Courtesy of my friend Jim, on Facebook, this Panamanian news story came to my attention today:
The Inter-American Press Association (IAPA) asked on Tuesday that the government of president Ricardo Martinelli investigate smear campaigns against Panamanian journalists, which represent “a grave fissure in freedom of expression” and “corrode the credibility of the press” .
In recent weeks, several journalists, including Lina Vega Abad, editor of the Investigations Unit of the daily La Prensa, were subjected to insults and an anonymous smear campaign on YouTube, in a form resembling television advertisements. Vega Abad’s professional career and personal life were questioned, according to denunciations, in response to her reports on irregularities in the government [of Panama].
A publicity spot by the ruling Cambio Democrático party, shown on TV last weekend, questions the honorability of reporter Santiago Cumbrera, of the Investigative Unit of La Prensa, because of his investigations regarding the diplomatic cables revealed by Wikileaks, which compromise government functionaries.
IAPA president Gonzalo Marroquín, of the Guatamalan daily Siglo 21, said that “it is evident that the reporters are being smeared in an effort to damage their reputation and thus corrode their credibility before society; for this reason, it behooves the government, as guarantor of press freedom, to investigate the incidents and punish those responsible.”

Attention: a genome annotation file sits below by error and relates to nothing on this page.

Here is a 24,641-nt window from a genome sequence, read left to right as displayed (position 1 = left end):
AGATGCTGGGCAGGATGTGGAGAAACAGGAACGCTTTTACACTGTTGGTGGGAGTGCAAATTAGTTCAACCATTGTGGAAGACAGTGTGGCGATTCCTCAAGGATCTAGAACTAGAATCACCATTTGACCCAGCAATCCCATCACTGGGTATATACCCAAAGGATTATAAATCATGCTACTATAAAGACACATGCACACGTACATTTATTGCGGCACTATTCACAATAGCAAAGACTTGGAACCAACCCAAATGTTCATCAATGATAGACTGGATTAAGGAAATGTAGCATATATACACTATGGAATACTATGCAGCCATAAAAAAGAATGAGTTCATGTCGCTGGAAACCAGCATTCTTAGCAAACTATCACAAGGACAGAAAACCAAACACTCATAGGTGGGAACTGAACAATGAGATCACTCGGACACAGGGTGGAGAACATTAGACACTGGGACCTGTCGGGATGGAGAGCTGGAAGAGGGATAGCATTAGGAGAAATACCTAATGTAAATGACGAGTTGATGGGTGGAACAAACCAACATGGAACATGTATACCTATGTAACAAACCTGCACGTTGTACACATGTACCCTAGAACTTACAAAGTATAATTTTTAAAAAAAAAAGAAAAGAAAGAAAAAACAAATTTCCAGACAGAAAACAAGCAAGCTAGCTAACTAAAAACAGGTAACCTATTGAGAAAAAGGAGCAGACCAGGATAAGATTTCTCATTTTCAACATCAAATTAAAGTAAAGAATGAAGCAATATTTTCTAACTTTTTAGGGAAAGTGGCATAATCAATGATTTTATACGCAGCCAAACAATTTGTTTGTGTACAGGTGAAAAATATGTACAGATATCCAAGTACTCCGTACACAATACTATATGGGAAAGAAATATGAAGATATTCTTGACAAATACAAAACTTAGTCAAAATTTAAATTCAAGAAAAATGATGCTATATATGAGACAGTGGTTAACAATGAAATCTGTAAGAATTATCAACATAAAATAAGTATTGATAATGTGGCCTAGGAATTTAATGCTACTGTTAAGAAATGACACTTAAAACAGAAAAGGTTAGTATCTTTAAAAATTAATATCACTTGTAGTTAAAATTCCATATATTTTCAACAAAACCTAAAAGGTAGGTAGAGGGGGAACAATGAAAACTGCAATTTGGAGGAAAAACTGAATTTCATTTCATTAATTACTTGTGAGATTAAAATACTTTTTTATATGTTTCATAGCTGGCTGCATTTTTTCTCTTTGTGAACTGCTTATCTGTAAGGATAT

In early April, Alvaro Alvarado, journalist and host of the morning news show Telemetro, on Channel 13, also denounced smear campaigns against him. La Prensa also reported that during 2010, other anonymous videos were used to discredit the then editor of the judicial unit of the daily, Mónica Palm.
The president of the Commission of Press Freedom and Information, Robert Rivard, of the US paper San Antonio Express-News, added that “if the anonymous defamatory messages are not taken into account, if they are not investigated, they help to create a climate of intolerance and intimidation that lessens the public’s capacity to receive information.”
In its recent quarterly report, the IAPA warned about the climate of confrontation in Panama between the government and the press, expressing that the government usually “blames the communications media over certain situations and facts which are of a public character.”
Why is this funny? Because this is happening in Panama, not Venezuela (which is the IAPA’s usual whipping-post when it comes to muzzling of the press). Because the IAPA, which should be called the IAPOA (it is a press owners’ association, after all, and not a journalists’ union) is prevailing on the right-wing, corrupt Martinelli government to essentially investigate itself in the smearings of journalists. And because the IAPOA is about as much a guardian of free expression as a fox is the guardian of a henhouse. And most of all, because the fox guarding the henhouse is asking the coyote to look into what happened to all the chickens.
PS: Somewhat germane to the subject, you may want to read mi amigo, Orwell’s Bastard, who has a spifftacular entry up tonight. If you wonder why corporate media get so little respect, the Barstid (who would know, because he works at a major Canadian paper; I won’t say which) has some clues for you. It’s certainly not a phenomenon limited to Panama, or Latin America. And neither is the nasty habit of right-wing governments trying to make diligent reporters’ work impossible. We have that problem up here, too.